Judge Grants Delay of San Antonio's Paid Sick Time Ordinance Until December

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Activist Joleen Garcia leads paid sick time advocates in a rally outside of City Council chambers last year. - SANFORD NOWLIN
  • Sanford Nowlin
  • Activist Joleen Garcia leads paid sick time advocates in a rally outside of City Council chambers last year.
A state district judge has approved a deal pushing back the start date of San Antonio's new paid sick time ordinance from August 1 to December 1, according to a Texas Public Radio report.

Judge Sol Casseb on Wednesday morning approved a delay agreement between the city attorney and business groups opposing the rule, which requires employers to give workers a set number of paid sick days annually.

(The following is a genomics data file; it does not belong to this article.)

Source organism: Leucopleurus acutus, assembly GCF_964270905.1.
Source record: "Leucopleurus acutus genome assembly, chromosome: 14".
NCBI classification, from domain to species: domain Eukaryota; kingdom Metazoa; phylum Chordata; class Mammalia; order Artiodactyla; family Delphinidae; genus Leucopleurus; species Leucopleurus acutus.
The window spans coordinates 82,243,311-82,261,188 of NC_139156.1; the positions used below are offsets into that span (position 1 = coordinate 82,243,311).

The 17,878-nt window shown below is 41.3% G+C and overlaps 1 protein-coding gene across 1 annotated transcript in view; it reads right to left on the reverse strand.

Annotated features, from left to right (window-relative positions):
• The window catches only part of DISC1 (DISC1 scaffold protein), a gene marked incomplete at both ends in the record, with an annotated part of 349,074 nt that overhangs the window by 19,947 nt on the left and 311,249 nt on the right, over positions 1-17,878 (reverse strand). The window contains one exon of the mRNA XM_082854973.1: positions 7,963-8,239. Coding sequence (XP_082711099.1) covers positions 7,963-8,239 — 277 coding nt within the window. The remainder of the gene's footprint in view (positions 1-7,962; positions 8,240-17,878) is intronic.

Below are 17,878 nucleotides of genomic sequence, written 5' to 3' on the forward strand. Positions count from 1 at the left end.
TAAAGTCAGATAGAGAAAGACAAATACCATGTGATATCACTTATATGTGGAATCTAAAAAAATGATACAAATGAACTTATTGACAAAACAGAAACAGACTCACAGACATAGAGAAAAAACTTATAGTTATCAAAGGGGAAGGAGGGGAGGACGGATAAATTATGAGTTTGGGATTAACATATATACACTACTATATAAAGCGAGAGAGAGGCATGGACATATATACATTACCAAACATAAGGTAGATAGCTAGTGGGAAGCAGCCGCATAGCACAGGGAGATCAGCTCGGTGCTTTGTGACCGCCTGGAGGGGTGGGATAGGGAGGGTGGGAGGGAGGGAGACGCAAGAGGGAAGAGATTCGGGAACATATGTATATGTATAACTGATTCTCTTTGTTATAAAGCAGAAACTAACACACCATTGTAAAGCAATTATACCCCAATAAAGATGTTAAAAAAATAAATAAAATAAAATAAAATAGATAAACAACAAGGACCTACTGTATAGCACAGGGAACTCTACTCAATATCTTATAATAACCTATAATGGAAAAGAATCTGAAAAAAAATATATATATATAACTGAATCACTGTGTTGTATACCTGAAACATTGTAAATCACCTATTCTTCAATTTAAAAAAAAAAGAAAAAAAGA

Supporters of the law had asked the court to disallow the delay, arguing that the city attorney's office acted beyond its authority. City council approved the measure last year after labor and progressive groups mounted a successful petition drive asking for its adoption.

Business interests, including the San Antonio Restaurant Association, sued last week to stop the ordinance. Their attorney argued that the measure violates the state's minimum wage law — an argument that derailed a similar rule passed by the City of Austin.



San Antonio's city attorney maintains that delaying until December would allow staff to refine details of the law. However, Mayor Ron Nirenberg and three members of council have said that they never signed off on such an agreement.

A lawyer representing the Texas Organizing Project, one of the groups that led a petition drive, told TPR that supporters of the new law will evaluate their next steps in the legal battle.

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